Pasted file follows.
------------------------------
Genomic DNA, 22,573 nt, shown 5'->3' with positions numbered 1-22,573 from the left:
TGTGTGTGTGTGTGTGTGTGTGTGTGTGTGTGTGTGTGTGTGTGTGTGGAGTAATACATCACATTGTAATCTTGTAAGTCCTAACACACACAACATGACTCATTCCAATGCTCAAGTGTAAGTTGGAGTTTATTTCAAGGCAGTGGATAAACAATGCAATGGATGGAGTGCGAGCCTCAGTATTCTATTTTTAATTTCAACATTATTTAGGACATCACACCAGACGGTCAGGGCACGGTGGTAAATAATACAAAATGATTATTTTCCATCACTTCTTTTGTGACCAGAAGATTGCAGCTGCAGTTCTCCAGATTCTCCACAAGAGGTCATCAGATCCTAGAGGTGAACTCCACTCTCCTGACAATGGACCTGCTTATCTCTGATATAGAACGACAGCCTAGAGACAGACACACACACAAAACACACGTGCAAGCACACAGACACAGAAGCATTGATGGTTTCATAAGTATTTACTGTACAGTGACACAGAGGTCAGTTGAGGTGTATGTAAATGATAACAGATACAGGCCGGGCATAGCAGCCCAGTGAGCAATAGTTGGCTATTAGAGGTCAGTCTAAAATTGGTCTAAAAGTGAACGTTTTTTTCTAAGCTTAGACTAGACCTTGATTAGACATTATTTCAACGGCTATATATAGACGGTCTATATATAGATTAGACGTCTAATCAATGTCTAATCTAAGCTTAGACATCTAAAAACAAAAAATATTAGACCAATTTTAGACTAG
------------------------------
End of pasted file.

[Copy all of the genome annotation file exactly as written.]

Genomic DNA, 22,573 nt, shown 5'->3' with positions numbered 1-22,573 from the left:
TGTGTGTGTGTGTGTGTGTGTGTGTGTGTGTGTGTGTGTGTGTGTGTGGAGTAATACATCACATTGTAATCTTGTAAGTCCTAACACACACAACATGACTCATTCCAATGCTCAAGTGTAAGTTGGAGTTTATTTCAAGGCAGTGGATAAACAATGCAATGGATGGAGTGCGAGCCTCAGTATTCTATTTTTAATTTCAACATTATTTAGGACATCACACCAGACGGTCAGGGCACGGTGGTAAATAATACAAAATGATTATTTTCCATCACTTCTTTTGTGACCAGAAGATTGCAGCTGCAGTTCTCCAGATTCTCCACAAGAGGTCATCAGATCCTAGAGGTGAACTCCACTCTCCTGACAATGGACCTGCTTATCTCTGATATAGAACGACAGCCTAGAGACAGACACACACACAAAACACACGTGCAAGCACACAGACACAGAAGCATTGATGGTTTCATAAGTATTTACTGTACAGTGACACAGAGGTCAGTTGAGGTGTATGTAAATGATAACAGATACAGGCCGGGCATAGCAGCCCAGTGAGCAATAGTTGGCTATTAGAGGTCAGTCTAAAATTGGTCTAAAAGTGAACGTTTTTTTCTAAGCTTAGACTAGACCTTGATTAGACATTATTTCAACGGCTATATATAGACGGTCTATATATAGATTAGACGTCTAATCAATGTCTAATCTAAGCTTAGACATCTAAAAACAAAAAATATTAGACCAATTTTAGACTAG